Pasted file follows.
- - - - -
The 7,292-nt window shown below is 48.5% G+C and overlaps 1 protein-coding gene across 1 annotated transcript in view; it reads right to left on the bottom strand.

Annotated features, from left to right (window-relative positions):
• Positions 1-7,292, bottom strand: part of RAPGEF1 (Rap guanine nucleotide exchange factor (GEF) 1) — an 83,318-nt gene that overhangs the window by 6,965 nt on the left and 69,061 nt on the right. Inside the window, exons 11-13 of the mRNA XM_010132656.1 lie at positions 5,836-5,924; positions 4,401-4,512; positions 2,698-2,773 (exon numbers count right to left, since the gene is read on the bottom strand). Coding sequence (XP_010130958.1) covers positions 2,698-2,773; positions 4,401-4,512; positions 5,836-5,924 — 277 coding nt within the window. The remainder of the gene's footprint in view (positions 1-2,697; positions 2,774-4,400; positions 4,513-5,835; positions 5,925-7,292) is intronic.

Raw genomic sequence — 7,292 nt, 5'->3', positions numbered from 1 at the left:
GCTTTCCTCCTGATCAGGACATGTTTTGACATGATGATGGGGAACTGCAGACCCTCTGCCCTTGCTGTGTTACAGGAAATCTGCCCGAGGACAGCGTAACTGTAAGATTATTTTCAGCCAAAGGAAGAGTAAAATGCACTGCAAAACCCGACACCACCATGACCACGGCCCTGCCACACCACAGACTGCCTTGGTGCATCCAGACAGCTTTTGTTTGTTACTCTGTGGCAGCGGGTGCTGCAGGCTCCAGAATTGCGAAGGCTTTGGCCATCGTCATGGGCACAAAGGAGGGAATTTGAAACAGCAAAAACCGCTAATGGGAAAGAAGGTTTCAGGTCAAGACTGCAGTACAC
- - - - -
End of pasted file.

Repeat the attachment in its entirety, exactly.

The 7,292-nt window shown below is 48.5% G+C and overlaps 1 protein-coding gene across 1 annotated transcript in view; it reads right to left on the bottom strand.

Annotated features, from left to right (window-relative positions):
• Positions 1-7,292, bottom strand: part of RAPGEF1 (Rap guanine nucleotide exchange factor (GEF) 1) — an 83,318-nt gene that overhangs the window by 6,965 nt on the left and 69,061 nt on the right. Inside the window, exons 11-13 of the mRNA XM_010132656.1 lie at positions 5,836-5,924; positions 4,401-4,512; positions 2,698-2,773 (exon numbers count right to left, since the gene is read on the bottom strand). Coding sequence (XP_010130958.1) covers positions 2,698-2,773; positions 4,401-4,512; positions 5,836-5,924 — 277 coding nt within the window. The remainder of the gene's footprint in view (positions 1-2,697; positions 2,774-4,400; positions 4,513-5,835; positions 5,925-7,292) is intronic.

Raw genomic sequence — 7,292 nt, 5'->3', positions numbered from 1 at the left:
GCTTTCCTCCTGATCAGGACATGTTTTGACATGATGATGGGGAACTGCAGACCCTCTGCCCTTGCTGTGTTACAGGAAATCTGCCCGAGGACAGCGTAACTGTAAGATTATTTTCAGCCAAAGGAAGAGTAAAATGCACTGCAAAACCCGACACCACCATGACCACGGCCCTGCCACACCACAGACTGCCTTGGTGCATCCAGACAGCTTTTGTTTGTTACTCTGTGGCAGCGGGTGCTGCAGGCTCCAGAATTGCGAAGGCTTTGGCCATCGTCATGGGCACAAAGGAGGGAATTTGAAACAGCAAAAACCGCTAATGGGAAAGAAGGTTTCAGGTCAAGACTGCAGTACAC